• \({\mathtt {d1\_ArcClasses}}\) \(\wedge \) \({\mathtt {d4\_Locations}}\) \(\wedge \)

    • \({\mathtt {d5\_TokenClass}}\) \(\wedge \) \({\mathtt {d7\_Executions}}\)

  • Each decision variable is equivalent to an exclusive disjunction of the alternative variables. For example:

    • \({\mathtt {d1\_ArcClasses}}\)\(\Leftrightarrow \)((\({\mathtt {d1ynw}}\)\(\bigoplus \)\({\mathtt {d1yw}}\)\()\bigoplus \)\({\mathtt {d1n}}\)).

  • Each alternative variable is equivalent to the conjunction of the Maybe elements that are annotated with the alternative and the negations of the Maybe elements that are annotated with other alternatives of the same decision. For example:

    • \({\mathtt {d1n}}\) \(\Leftrightarrow \) \({\mathtt {src\_placeToTransition\_Association}}\) \(\wedge \)

    • \({\mathtt {src\_transitionToPlace\_Association}}\) \(\wedge \)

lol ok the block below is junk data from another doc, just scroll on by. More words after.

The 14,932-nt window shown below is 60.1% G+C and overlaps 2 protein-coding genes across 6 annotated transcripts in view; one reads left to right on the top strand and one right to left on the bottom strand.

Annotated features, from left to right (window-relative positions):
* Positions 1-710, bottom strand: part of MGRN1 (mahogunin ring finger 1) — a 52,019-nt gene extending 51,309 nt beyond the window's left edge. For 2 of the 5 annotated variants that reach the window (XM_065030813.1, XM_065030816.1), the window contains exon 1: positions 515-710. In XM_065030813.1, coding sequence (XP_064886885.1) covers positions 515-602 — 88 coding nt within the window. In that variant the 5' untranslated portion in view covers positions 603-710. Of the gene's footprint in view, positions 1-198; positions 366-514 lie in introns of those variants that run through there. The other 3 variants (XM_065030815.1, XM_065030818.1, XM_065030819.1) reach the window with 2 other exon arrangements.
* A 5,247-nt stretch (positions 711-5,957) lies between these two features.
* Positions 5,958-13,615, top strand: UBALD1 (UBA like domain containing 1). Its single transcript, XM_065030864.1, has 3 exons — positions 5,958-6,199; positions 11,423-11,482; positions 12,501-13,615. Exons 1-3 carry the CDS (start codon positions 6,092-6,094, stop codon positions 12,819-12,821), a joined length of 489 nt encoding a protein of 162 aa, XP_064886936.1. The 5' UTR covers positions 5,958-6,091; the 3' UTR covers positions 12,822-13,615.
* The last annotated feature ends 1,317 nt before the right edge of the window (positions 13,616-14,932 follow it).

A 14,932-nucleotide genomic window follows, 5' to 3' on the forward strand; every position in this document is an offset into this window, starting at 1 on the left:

• \({\mathtt {dst\_placeToTransition\_Association}}\) \(\wedge \)

    • \({\mathtt {dst\_transitionToPlace\_Association}}\) \(\wedge \)

    • \(\lnot \) \({\mathtt {PlaceToTransition\_Class}}\) \(\wedge \lnot \)

    • \({\mathtt {TransitionToPlace\_Class}}\) \(\wedge \ldots \wedge \)

    • \(\lnot \) \({\mathtt {weight\_P2T\_Attribute}}\) \(\wedge \)

    • \(\lnot \) \({\mathtt {getWeight\_P2T\_Operation}}\) \(\wedge \)

    • \(\lnot \) \({\mathtt {setWeight\_P2T\_Operation}}\) \(\wedge \ldots \)

Fig. 22
figure22

Diagram of the partial metamodel N0

Fig. 23
figure23

Uncertainty tree of the partial metamodel N0